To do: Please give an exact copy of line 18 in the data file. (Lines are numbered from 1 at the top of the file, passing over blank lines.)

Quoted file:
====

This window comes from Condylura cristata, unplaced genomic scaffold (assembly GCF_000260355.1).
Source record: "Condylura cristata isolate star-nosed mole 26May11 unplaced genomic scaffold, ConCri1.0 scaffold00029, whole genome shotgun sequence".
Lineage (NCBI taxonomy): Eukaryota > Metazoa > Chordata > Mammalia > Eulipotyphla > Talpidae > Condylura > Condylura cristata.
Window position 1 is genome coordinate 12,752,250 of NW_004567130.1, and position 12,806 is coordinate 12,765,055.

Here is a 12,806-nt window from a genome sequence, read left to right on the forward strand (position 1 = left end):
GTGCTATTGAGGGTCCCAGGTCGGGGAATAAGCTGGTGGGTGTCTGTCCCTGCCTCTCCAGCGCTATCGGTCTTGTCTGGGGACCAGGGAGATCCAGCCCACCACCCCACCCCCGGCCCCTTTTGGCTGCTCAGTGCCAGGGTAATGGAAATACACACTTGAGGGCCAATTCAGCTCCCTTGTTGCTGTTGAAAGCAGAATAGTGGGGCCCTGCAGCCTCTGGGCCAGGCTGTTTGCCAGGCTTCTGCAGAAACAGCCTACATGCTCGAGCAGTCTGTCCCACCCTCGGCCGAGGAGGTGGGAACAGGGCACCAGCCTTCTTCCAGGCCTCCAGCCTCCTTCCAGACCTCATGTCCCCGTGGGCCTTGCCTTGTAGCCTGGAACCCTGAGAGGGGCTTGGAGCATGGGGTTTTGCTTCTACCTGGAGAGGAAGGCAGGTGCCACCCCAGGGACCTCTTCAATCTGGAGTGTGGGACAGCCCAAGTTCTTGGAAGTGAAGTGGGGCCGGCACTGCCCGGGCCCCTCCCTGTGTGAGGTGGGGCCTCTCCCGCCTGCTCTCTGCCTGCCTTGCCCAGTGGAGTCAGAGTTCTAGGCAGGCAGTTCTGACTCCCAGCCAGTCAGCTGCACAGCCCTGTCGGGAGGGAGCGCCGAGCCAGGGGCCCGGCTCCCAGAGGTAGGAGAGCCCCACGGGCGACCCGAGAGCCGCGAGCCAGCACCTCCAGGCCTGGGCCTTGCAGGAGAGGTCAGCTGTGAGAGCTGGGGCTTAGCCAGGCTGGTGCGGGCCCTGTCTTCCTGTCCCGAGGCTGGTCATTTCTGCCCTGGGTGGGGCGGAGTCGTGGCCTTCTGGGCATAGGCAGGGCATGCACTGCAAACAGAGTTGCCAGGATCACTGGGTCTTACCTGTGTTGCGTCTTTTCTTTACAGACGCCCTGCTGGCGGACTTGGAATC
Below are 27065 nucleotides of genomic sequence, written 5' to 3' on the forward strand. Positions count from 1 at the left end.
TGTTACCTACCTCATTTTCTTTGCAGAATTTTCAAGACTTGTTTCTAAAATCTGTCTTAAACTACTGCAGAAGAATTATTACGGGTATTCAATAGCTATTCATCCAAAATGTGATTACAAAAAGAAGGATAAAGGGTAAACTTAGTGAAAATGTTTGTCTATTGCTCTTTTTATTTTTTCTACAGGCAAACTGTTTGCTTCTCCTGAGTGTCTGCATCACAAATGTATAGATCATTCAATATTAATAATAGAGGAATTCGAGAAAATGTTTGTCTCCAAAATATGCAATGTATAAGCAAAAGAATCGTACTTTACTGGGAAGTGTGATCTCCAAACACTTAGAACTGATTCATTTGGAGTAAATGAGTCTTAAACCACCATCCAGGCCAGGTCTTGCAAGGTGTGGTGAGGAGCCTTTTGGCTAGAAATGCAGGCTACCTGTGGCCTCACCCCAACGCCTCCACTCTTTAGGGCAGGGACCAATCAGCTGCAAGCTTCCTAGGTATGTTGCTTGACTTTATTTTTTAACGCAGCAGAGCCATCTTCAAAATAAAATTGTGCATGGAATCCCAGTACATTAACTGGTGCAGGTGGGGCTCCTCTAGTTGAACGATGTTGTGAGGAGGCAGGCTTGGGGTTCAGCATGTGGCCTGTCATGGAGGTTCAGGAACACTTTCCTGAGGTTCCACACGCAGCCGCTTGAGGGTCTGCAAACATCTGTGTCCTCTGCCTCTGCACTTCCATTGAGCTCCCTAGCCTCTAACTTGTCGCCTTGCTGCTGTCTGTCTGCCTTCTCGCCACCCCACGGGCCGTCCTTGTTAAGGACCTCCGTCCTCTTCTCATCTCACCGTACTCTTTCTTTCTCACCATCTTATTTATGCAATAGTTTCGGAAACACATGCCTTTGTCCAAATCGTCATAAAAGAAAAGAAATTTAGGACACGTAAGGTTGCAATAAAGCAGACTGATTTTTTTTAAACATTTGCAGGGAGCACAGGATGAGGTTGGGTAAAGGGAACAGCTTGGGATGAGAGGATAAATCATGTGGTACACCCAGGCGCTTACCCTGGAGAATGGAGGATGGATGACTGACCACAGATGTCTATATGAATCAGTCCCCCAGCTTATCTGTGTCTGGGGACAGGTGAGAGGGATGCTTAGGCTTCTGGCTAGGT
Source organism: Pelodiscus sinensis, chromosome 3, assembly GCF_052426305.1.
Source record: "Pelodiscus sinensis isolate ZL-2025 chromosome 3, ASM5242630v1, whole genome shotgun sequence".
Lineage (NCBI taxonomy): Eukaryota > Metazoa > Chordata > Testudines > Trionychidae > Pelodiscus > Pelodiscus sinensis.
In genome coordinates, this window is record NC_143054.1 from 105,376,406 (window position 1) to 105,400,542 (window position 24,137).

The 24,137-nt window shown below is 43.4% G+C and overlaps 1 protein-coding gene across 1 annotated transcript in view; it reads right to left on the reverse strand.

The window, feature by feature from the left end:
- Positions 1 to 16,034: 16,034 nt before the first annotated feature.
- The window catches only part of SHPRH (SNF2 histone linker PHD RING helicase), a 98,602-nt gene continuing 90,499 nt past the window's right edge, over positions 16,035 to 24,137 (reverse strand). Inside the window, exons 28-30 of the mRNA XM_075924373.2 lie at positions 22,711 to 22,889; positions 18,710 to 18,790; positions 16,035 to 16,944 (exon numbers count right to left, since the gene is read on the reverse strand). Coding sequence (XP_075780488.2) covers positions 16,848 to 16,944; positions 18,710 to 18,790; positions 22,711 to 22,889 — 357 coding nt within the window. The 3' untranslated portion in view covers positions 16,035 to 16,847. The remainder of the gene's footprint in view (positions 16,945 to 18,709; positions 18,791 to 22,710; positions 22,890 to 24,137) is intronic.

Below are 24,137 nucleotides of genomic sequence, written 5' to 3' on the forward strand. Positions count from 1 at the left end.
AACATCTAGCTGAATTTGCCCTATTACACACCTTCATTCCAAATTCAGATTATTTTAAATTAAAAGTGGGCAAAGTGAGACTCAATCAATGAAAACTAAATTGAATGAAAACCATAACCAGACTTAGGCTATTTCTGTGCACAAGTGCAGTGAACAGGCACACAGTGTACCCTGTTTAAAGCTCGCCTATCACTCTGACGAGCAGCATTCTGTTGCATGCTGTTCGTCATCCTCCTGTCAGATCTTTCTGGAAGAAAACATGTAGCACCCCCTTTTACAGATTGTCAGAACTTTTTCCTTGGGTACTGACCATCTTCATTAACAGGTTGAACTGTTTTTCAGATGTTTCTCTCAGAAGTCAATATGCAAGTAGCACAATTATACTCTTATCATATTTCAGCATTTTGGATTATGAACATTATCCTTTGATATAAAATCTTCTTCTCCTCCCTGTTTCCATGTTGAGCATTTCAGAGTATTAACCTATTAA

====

AACATCTAGCTGAATTTGCCCTATTACACACCTTCATTCCAAATTCAGATTATTTTAAATTAAAAGTGGGCAAAGTGAGACTCAATCAATGAAAACTAAATTGAATGAAAACCATAACCAGACTTAGGCTATTTCTGTGCACAAGTGCAGTGAACAGGCACACAGTGTACCCTGTTTAAAGCTCGCCTATCACTCTGACGAGCAGCATTCTGTTGCATGCTGTTCGTCATCCTCCTGTCAGATCTTTCTGGAAGAAAACATGTAGCACCCCCTTTTACAGATTGTCAGAACTTTTTCCTTGGGTACTGACCATCTTCATTAACAGGTTGAACTGTTTTTCAGATGTTTCTCTCAGAAGTCAATATGCAAGTAGCACAATTATACTCTTATCATATTTCAGCATTTTGGATTATGAACATTATCCTTTGATATAAAATCTTCTTCTCCTCCCTGTTTCCATGTTGAGCATTTCAGAGTATTAACCTATTAA